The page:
We understand the need for House Republicans to pass the symbolic measure to repeal President Obama's health-care reform law. But now that they've gotten that off their chests, can Congress now move on to actually doing the nation's business?
The symbolic vote was much like the procedural and political nonsense that Republicans complained so often about during the last session headed by Rep. Nancy Pelosi when she was speaker. We urge the entire Congress -- Democrats and Republicans -- to rise above the petty political games of the past, and do the work they were elected to perform.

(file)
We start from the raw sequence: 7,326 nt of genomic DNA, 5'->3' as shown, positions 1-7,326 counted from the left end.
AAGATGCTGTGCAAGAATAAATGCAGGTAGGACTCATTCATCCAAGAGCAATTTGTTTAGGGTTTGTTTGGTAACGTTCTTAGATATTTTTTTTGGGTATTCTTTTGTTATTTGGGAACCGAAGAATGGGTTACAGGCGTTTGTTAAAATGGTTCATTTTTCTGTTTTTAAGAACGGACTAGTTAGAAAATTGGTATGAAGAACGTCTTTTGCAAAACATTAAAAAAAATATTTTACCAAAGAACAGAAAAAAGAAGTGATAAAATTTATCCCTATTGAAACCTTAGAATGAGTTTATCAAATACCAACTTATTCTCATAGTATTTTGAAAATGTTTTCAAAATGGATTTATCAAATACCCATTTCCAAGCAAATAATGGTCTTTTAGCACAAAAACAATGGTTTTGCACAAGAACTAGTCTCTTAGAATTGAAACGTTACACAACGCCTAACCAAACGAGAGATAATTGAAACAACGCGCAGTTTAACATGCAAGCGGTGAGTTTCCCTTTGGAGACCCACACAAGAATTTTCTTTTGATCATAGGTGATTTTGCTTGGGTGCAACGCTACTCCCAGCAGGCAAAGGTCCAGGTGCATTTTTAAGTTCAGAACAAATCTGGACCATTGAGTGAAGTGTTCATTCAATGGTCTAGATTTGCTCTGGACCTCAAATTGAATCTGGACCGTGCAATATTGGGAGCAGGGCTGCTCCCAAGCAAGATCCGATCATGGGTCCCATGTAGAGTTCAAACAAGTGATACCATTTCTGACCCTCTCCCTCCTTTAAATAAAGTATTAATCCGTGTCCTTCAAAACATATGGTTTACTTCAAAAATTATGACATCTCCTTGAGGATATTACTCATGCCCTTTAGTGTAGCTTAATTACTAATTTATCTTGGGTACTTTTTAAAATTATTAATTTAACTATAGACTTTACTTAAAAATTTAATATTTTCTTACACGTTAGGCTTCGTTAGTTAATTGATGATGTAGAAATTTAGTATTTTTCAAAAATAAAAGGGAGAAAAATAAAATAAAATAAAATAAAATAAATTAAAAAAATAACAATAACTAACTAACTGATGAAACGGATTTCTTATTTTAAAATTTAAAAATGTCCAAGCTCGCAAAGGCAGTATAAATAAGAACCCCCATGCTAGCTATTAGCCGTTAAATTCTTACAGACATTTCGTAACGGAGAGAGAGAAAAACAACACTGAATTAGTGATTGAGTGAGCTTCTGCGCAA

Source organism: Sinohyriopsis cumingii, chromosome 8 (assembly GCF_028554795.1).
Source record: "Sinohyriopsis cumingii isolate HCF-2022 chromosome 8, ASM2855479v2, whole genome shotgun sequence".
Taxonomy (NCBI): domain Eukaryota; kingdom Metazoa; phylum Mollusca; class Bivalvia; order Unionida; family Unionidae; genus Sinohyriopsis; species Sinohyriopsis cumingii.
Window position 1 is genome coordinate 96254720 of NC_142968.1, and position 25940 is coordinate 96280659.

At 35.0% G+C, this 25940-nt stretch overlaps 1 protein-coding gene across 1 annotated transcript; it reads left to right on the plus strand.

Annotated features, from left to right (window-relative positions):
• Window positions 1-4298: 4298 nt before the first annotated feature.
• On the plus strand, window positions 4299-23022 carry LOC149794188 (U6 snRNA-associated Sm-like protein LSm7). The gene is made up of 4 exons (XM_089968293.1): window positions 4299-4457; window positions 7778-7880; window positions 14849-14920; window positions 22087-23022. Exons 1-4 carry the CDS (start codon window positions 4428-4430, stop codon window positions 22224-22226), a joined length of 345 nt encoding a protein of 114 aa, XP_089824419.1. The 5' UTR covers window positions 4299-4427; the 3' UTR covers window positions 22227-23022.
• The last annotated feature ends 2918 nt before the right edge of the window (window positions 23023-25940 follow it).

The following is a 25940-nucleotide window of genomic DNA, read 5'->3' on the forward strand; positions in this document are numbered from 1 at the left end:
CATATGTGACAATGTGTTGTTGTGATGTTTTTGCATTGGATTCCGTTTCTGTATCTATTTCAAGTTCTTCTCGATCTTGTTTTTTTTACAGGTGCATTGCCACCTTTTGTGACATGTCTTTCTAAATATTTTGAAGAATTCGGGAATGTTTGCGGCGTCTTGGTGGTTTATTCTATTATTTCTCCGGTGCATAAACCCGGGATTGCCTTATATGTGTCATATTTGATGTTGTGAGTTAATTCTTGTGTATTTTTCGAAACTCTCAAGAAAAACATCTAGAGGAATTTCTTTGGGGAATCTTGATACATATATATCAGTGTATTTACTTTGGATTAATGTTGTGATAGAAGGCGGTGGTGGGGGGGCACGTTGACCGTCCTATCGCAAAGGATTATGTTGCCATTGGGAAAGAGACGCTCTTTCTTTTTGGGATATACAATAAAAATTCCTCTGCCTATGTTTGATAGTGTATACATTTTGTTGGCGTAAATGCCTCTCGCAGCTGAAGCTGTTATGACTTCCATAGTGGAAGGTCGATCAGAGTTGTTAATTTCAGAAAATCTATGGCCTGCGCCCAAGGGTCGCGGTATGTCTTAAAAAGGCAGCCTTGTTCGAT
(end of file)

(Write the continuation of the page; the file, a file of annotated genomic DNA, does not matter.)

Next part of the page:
On Tuesday, the president will deliver his State of the Union address, laying out his agenda for the nation. The Republicans will counter with their programs. The divisions in philosophy will undoubtedly be stark. Let's debate these fundamental differences in a civil manner.
We like the idea that many Democratic and Republican lawmakers say they'll sit with a friend from the opposing party at the State of the Union speech, instead of sitting in a partisan group in the House chamber. That could lead to them working together on legislation.
Republicans made big gains in the midterm elections, and the partisanship has intensified in Congress. The tone of Obama's speech and the response by Republicans will give us an idea whether the next two years will continue the partisanship or lead to a genuine effort to solve the nation's problems.
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